Back in 2009, the size of the Indian e-commerce sector was less than $50 million and modern supermarket stores were still finding their feet.
Amazon.com Inc., the world’s largest online retail firm, had not even started seriously evaluating the Indian consumer Internet story, let alone invest in it. Walmart Inc. had just opened its first wholesale store in India in partnership with Bharti Enterprises, and was still plotting its strategy to open supermarket stores once the South Asian nation allowed foreign investment in retail.
Flipkart, founded by Sachin Bansal and Binny Bansal (not related) in 2007 as an online seller of books, was far from a household name. It had just about managed to raise $1 million from Accel Partners India.
Yet, it was around that time in 2009, that the turning point for Indian e-commerce—and by default, Flipkart—arrived in the form of a hitherto unknown investment firm, Tiger Global Management, and its reclusive fund manager, Lee Fixel.
Fixel, at the time, made an outsized bet of $10 million on Flipkart at a valuation of roughly $40 million—which was equivalent to the size of online retail in India at the time.
Cut to nearly a decade later, that seemingly outlandish cheque of $10 million has acquired near-mythical status.
Since that moment in time, Flipkart has raised well over $6 billion and emerged as India’s most valuable Internet start-up, Amazon has entered India and pumped in at least $5 billion, Japan’s SoftBank Group Corp. has set aside nearly $10 billion for investments in India and India’s consumer internet economy is projected to touch $100 billion over the next decade.
And, in a sign of how swiftly things have turned on their head, Walmart, the world’s largest bricks-and-mortar retailer, is in advanced talks to pump in several billions of dollars into India through an investment in Flipkart, according to five people aware of the talks.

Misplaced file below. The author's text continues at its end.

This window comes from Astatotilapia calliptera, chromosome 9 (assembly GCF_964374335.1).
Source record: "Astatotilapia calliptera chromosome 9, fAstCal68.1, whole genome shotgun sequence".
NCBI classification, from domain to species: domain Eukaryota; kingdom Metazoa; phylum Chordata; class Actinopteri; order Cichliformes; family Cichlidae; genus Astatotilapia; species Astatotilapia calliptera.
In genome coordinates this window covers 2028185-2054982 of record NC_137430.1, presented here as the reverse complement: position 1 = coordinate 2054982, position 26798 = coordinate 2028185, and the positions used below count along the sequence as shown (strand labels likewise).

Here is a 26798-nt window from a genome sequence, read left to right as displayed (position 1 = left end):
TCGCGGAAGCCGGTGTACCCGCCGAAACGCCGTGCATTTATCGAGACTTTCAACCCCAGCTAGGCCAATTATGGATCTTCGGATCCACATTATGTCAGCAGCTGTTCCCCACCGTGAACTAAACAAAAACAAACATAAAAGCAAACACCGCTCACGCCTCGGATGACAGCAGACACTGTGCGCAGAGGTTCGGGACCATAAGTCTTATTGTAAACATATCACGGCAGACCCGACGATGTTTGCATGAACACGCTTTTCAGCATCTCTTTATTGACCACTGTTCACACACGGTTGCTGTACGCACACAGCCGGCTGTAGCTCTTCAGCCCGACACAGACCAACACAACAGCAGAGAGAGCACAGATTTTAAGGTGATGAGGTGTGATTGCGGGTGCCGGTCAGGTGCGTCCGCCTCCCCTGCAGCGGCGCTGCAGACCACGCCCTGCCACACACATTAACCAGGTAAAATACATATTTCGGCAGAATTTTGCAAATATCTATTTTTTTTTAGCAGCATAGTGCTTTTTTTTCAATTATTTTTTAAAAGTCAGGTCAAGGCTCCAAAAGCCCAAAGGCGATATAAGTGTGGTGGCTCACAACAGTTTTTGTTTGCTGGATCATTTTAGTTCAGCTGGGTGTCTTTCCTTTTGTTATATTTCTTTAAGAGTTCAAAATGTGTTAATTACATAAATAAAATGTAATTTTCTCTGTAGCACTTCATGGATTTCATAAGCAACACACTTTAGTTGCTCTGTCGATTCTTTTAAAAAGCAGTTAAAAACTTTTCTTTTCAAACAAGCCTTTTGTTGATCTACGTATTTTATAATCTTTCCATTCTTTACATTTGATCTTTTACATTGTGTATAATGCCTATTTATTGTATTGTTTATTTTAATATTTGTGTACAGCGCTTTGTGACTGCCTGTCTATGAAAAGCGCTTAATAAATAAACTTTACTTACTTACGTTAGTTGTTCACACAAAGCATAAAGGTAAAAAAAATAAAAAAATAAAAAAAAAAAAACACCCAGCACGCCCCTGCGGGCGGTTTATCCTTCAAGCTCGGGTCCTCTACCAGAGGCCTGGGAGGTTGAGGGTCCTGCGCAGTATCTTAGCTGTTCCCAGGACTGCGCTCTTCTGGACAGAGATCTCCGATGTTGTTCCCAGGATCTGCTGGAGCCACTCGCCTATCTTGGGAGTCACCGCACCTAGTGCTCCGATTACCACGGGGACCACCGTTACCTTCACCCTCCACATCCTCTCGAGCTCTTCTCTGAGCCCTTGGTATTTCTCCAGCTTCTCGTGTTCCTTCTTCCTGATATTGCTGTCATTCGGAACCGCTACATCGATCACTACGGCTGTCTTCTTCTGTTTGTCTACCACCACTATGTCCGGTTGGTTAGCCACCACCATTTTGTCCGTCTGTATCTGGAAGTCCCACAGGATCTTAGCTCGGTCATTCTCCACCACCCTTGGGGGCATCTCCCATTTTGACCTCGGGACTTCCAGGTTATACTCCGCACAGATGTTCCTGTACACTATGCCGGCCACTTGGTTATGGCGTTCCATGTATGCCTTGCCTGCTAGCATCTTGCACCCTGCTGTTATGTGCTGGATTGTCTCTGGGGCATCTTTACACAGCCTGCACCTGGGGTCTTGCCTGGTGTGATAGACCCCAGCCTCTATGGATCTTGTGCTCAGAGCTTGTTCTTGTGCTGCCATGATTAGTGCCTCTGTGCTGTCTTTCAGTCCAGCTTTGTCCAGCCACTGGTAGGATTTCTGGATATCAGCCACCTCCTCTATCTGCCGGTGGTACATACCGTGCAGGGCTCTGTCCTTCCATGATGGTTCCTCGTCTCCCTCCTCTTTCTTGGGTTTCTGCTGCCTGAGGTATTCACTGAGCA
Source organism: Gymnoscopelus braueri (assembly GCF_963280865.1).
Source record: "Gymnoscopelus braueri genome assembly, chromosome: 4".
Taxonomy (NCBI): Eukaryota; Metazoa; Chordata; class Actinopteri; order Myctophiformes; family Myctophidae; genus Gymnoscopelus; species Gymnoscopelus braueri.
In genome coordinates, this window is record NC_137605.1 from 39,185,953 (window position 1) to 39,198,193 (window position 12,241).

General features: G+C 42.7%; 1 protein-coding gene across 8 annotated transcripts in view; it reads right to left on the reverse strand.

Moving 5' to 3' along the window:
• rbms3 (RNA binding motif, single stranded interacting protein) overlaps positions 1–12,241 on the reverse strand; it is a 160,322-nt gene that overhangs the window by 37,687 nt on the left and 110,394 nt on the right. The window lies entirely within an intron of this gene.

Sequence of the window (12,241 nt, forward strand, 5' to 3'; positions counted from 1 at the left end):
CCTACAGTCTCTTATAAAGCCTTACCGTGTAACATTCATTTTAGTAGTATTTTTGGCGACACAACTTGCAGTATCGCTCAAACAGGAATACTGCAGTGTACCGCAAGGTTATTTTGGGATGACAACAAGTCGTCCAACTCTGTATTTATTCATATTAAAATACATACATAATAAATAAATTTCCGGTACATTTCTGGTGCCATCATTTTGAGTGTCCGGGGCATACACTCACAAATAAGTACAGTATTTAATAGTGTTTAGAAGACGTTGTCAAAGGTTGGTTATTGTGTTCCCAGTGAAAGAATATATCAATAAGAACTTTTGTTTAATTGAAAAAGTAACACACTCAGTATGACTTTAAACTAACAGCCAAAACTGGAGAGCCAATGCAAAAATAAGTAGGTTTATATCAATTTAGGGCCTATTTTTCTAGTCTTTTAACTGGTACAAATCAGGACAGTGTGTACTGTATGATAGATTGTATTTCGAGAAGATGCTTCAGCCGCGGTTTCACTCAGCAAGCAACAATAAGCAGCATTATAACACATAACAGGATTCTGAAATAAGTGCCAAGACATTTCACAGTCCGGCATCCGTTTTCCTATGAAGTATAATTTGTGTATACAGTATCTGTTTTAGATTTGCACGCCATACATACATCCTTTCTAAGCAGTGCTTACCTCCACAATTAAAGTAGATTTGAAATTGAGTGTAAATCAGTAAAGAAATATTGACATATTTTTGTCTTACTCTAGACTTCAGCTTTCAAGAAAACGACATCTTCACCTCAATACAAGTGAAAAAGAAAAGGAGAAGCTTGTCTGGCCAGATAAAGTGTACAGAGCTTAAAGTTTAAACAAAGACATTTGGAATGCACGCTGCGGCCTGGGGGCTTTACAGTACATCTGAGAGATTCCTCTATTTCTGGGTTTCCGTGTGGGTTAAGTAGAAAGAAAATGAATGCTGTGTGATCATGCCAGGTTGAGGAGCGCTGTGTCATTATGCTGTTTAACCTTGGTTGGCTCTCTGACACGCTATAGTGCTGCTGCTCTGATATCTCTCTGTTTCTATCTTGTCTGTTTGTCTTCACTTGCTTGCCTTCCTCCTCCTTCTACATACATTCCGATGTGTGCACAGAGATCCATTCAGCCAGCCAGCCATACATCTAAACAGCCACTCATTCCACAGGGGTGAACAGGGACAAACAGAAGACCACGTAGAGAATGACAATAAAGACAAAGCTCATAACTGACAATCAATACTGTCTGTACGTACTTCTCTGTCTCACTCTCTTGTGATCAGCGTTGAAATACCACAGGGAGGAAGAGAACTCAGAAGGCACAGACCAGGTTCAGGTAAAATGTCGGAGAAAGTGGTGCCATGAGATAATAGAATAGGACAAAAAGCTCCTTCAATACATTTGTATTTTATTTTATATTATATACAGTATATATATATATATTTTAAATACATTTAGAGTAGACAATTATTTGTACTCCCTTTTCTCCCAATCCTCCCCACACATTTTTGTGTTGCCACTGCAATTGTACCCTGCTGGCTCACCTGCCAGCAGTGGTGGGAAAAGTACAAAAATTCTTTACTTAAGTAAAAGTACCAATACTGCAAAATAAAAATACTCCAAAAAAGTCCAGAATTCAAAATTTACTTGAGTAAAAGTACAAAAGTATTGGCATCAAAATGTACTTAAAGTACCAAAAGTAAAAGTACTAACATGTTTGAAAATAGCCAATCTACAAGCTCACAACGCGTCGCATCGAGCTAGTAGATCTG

Separately, Amazon, which operates its own online marketplace in India, has initiated talks to buy a majority stake in rival Flipkart, another two people said. Amazon may soon submit a bid for Flipkart, these people said, while adding that a deal with Walmart is more likely to go through.
If Fixel’s initial $10-million investment in Flipkart (since then, Tiger has pumped in at least $1 billion into Flipkart) literally triggered the birth of modern-day Indian e-commerce, Walmart’s proposed investment in Flipkart is set to take e-commerce to the next level and place it well and truly in the global league of Amazon and China’s Alibaba.
If a Walmart-Flipkart deal does go through, the battle between Flipkart and Amazon is unlikely to conclude anytime soon over the next decade. At stake will be several billions of dollars in investments from two of the world’s most deep-pocketed companies.
On the other hand, if Amazon ends up buying a majority stake in Flipkart, the combination would become India’s undisputed No.1 in online retail platform with a global scale.
Walmart and Flipkart have held talks earlier as well.